Shebu and Moonmoon, the Long Haired Goat [Illustrations by Kusum Chamoli]
Shebu and Moonmoon, the Long Haired Goat [Illustrations by Kusum Chamoli]

“Bajai,” as we called grandmother, was the best storyteller in the whole world, says Madhu Gurung. She lived in the foothills of Mussoorie in a tiny village called Johri Gaun. And she always started her stories with a saying, “To the listener a garland of gold, to the storyteller a garland of all forest flowers and this tale that I tell you today will be heard in heaven.” Here Madhu Gurung presents one of the many stories that she heard from Bajai in her childhood.

In the small village of Johri by the foothills of Mussoorie, lived an old man and his wife. They had a simpleton for a son. He was a gentle lad with small lively eyes and gentle manners. His name was Shebu.

All day long, Shebu sat by the bubbling brook playing the flute for his goats or watching the silver fish frolic in the stream. The animals loved him and did not fear him.

But the old couple worried about what would happen to Shebu after they were gone. “What will happen to our Shebu?” asked the old woman to the old man as she milked the cows. The old man looked at her and did not answer. From a distance, the gentle valley breeze carried the sound of Shebu’s flute.

That night the old man could not sleep. He woke up early in the morning and gently nudged his sleeping son awake.
“Wake up Shebu, I have something for you.”

Shebu woke up and rubbed his eyes. The sun was just rising turning the sky golden with its rays. The cocks were crowing and the birds were chirping.

Shebu followed his father to the barn outside. The old man came leading a long-haired white mountain goat. Shebu looked at the goat and grinned. It was his favourite goat. He had named it Moonmoon. For, when it leapt up to eat the wild berries, Shebu felt he was trying to leap up to the moon.

“Take the goat and go and seek your fortune my son,” said the old man. “But I have one condition, you must not sell the goat nor kill it to sell the meat and you must come back with some gold.”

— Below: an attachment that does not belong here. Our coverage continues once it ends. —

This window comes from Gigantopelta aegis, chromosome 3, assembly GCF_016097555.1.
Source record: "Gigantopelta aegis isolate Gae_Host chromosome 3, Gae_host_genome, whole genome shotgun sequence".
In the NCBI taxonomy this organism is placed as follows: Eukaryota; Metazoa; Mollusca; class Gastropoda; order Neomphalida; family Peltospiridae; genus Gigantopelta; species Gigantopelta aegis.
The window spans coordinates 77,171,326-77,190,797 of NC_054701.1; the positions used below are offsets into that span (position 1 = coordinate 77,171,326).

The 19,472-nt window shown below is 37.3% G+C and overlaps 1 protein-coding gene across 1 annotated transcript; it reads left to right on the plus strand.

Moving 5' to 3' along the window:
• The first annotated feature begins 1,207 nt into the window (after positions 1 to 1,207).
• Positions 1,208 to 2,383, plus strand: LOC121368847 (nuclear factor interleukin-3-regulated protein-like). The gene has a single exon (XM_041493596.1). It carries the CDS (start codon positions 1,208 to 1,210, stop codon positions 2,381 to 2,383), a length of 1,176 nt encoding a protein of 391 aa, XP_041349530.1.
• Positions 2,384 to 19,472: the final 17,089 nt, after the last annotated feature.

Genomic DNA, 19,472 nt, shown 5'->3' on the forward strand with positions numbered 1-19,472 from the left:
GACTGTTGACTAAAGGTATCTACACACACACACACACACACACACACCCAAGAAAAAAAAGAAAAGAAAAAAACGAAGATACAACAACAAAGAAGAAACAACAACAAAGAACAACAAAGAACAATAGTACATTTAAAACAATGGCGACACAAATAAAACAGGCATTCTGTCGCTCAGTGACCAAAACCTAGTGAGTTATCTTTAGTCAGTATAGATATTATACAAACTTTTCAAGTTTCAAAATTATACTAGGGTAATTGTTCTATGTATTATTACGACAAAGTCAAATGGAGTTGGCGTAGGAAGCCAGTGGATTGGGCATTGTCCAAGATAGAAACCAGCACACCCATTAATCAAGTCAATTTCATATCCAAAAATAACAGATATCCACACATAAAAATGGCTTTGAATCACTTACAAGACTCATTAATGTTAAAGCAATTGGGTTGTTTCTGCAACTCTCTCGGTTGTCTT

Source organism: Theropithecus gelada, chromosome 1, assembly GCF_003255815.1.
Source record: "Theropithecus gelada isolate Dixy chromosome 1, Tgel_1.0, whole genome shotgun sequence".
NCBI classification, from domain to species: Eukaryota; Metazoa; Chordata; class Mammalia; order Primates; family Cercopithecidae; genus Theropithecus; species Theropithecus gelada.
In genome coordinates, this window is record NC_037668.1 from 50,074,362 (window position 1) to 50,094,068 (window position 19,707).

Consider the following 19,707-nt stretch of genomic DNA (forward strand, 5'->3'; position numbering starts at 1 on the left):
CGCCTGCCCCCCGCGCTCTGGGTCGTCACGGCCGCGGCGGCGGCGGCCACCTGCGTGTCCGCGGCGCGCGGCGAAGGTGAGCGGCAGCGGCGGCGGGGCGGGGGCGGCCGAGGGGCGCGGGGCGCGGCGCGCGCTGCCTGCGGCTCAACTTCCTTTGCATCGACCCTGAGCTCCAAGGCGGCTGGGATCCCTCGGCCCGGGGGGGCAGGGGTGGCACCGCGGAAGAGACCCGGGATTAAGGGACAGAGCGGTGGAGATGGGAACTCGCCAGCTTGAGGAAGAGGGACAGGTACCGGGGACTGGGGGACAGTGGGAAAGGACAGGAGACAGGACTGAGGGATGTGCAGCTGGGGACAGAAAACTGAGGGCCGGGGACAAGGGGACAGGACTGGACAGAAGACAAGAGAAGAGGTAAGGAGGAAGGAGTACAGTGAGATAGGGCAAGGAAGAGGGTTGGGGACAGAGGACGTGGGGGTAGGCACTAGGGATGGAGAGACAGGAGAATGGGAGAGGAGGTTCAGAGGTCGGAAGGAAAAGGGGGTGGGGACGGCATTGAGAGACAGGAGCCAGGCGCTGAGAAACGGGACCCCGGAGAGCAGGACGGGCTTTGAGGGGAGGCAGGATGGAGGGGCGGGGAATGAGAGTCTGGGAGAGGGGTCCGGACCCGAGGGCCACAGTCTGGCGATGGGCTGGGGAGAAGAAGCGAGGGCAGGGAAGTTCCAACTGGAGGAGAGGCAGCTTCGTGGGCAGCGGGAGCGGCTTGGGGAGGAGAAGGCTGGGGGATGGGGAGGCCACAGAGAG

Shebu nodded and took the goat, touched his father and mother’s feet and climbed the steep mountain path to Mussourie.

All day long he walked up the narrow path, ate wild berries and drank from the swift cold mountain springs. He let Moonmoon graze in the meadows.

By dusk, he was high up the mountain path. The sun was setting and Shebu settled down by a huge rhododendron tree and leaning against its trunk, he looked at Moonmoon who sat besides him. “What did father mean by saying I am not to sell you or kill you for meat. How can I go home with gold, if I don’t do either of the two.”

Shebu and Moonmoon, the Long Haired Goat [Illustrations by Kusum Chamoli]
Shebu and Moonmoon, the Long Haired Goat [Illustrations by Kusum Chamoli]

He patted Moonmoon who nickered softly and gently nibbled at his hand as if to comfort him.

Shebu put his head next to Moonmoon and lay down besides him. The birds were coming home and they were all settling down all over the trees. Shebu looked around and he heard soft laughter. He looked around and saw a group of girls coming to collect water.

He sat up as a young girl approached him. Her ankle bells tinkled delicately. “Would you like some water?” she asked. Shebu nodded and held out his hand as she poured him some water from the pot to drink.

Shebu liked the young girl on sight. She was very pretty and when she smiled Shebu was mesmerized.

“My name is Junali, " she said. Shebu thought that was a beautiful name for a beautiful girl, for, it mean a startlit night. “What’s your name?” she asked him.

“Shebu.” He said.

“Why are you looking so worried, Shebu?” she asked. Shebu shook his head and told her about his father’s condition.

Junali thought for a while and patted Moonmoon and laughed. “That’s simple. Why don’t you cut his hair and sell it to the carpet-makers who make woollen carpets.”

Shebu laughed aloud. He had finally found a solution to his father’s condition. “Thankyou, Junali. I had never thought of that at all.” Besides him Moonmoon nickered softly, happy that his master was happy at last.

The next day, Shebu took Moonmoon to the village barber and got his goat seared. He then took the hair and sold it to the carpet-makers. As Moonmoon’s thick white coat was what the carpet makers were looking for, they paid Shebu handsomely with gold coins.

The next day, Shebu led Moonmoon and travelled down to his home. He held aloft the bag of gold coins and hugged his old parents, happy to see them again.

The old parents were overjoyed to see Shebu and thrilled that he could come up with the solution so fast. “Who helped you my son,” asked the old man.

“A young and beautiful girl called Junali, " said Shebu. The old couple exchanged looks for they were impressed with the young girl’s intelligence.

“She is the right person for our Shebu for she is intelligent,” cried the old mother. “After we are gone she will look after our Shebu.”

So, early next morning, the old man travelled up the same path that Shebu had taken. He went to Junali’s home to fix the marriage of his son, Shebu, with her.

Shebu and Junali were married and they lived happily ever after and they would often tell their children how they met because of Moonmoon, the goat.

958 words | 9 minutes
Readability: Grade 4 (9-10 year old children)
Based on Flesch–Kincaid readability scores

Filed under: folktales
Tags: #mountains

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